There are also, I think, broader cultural reasons I don’t blog like I used to. The novelty of the form itself has worn off since its early-aughts hayday. While blogs were once the primary venue for processing and debating the events and issues of the day, they have been largely replaced; for journalists and activists, by Twitter; for everyone else, by Facebook. In those now-hazy before-times, one might be outraged over something some political figure did, compose a four or five-paragraph screed expressing said outrage, and liberally blockquote from some other source for the purpose of bolstering or rebutting one’s argument. Today, the same person will now retweet someone someone else said about said outrage, and maybe add an original line to a tweet in order to keep it within one’s personal brand. Or they’d share an article (probably unread) on Facebook, perhaps adding their own exclamation-marked sentence about the outrageousness of the outrage.

The author in 2006, with a laptop, possibly blogging. Possibly not.

The point being, blogs just aren’t where the action is. Blogs were once little islands of thought, from which individuals or small bands of like-minded island-dwellers would cast their prose into the wide ocean of the internet (or, as it was more often characterized back then, the capital-I Internet, like it was a place). Often, that prose might be fashioned into a kind of dinghy and aimed directly at another Internet Island, sometimes carrying supplies, sometimes a warhead.

It was fun!

Some of those Internet Islands still exist and thrive, and some have developed into full-blown Outlets, honest-to-goodness nation-states in the online media realm. Some blogs were subsumed into larger entities, or their feudal lords were lured away to more luxurious courts. But I think for most of us who were on the tiniest of those Internet Islands, we saw that no one was reading what we wrote anyway, so we might as well put in as little effort as possible, and be ignored on Twitter instead.

And good lord, did I love Twitter for a while. I felt like I really got it, and my own brand of everything-is-terrible humor-as-despair shtick felt very well suited to the platform. Today, though, Twitter is like punishment. I check in, I scroll, and I am quickly saturated by anxiety, anger, and despondency. And it doesn’t seem to matter what measures I take to curate my feed. In a time as ugly as this, ugliness is all there is to tweet.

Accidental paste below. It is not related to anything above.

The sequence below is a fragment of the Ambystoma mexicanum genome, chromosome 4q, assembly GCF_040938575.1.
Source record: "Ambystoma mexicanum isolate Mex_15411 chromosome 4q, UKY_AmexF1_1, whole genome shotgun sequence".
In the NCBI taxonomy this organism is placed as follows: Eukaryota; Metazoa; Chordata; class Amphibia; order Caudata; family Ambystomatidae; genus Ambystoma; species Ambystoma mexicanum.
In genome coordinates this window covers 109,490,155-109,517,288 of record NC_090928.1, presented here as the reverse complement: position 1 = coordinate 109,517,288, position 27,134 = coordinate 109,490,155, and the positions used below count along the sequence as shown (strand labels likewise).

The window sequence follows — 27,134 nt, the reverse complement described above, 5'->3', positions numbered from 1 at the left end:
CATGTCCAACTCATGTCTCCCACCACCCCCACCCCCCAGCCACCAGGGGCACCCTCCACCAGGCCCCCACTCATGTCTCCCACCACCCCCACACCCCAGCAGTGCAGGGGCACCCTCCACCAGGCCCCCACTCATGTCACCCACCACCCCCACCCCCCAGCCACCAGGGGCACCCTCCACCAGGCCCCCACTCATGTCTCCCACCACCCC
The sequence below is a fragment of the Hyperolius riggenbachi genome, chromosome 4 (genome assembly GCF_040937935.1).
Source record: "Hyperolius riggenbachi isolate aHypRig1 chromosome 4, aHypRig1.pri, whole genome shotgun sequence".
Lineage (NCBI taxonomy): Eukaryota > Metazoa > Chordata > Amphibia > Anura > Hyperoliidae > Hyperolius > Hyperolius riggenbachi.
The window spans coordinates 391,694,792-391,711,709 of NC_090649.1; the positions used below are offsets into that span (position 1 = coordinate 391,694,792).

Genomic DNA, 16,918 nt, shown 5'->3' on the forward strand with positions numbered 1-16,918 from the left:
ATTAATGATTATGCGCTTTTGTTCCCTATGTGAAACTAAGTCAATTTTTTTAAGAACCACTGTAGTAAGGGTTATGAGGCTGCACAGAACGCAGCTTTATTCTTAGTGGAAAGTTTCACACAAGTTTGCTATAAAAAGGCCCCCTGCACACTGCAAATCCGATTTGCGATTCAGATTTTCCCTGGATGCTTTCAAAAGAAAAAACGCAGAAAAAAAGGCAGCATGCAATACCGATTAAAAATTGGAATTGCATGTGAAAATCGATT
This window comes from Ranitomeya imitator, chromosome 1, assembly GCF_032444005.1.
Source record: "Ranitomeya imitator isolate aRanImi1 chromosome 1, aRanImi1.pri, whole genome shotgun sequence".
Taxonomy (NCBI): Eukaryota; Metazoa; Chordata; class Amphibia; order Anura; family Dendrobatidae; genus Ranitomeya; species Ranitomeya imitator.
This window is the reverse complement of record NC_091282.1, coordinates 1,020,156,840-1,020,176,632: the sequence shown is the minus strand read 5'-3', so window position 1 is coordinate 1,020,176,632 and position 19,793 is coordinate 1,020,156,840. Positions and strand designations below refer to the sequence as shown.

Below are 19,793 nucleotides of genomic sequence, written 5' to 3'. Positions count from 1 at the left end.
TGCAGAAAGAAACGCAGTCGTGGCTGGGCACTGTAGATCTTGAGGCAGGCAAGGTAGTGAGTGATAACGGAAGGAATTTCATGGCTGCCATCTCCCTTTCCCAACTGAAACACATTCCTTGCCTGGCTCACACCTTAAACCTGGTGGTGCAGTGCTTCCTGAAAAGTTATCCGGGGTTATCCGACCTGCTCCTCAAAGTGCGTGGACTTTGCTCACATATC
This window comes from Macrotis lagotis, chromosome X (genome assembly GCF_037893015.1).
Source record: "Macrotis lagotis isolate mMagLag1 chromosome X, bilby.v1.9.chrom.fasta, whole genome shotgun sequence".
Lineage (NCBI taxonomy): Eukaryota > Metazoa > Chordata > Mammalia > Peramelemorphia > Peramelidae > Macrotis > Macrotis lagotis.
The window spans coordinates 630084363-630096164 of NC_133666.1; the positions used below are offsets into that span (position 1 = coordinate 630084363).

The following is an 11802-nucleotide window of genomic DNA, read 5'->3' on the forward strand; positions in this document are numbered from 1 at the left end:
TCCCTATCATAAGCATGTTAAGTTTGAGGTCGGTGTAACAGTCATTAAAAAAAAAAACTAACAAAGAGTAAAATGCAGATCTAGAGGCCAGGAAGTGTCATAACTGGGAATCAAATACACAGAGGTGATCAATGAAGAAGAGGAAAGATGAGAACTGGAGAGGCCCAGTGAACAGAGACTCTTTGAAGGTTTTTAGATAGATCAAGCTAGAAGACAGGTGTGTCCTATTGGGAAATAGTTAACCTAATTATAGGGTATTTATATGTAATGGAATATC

As for the material I put out on Twitter, no one is seeing it. Even after thirteen years on the platform (Jesus Christ, has it really been thirteen years???) I have managed to attract a measly 4000-some followers, only a tiny fraction of which ever actually see (or care to notice) what I write. If something I tweet does happen to break out a little — usually because a certain friendly atheist has retweeted it to his own massive following — I become deluged with inane replies that are often inexplicably hostile. None of it seems to make things any better, and there’s no feeling of accomplishment.

And besides, I’m not a “tweeter.” I’m a writer. And while thoughts expressed in 280 characters or less is an absolutely valid and valuable form of writing, it’s not sufficient for me.

This gets me back to the question about why I don’t write more, or more specifically, why I don’t blog.

The despondence engendered by Twitter is part of the answer. The ocean of the internet (it’s lowercase-I these days) is already so polluted with opinions, punditry, takes, essays, outrages, and news, it hardly seems useful to throw in more of one’s own trash. Things are bad! Bad people are doing bad things! You don’t need me to tell you that. And while I could write about something else instead, something that has nothing to do with how terrible everything is, my despair has sapped my drive to share my thoughts about anything.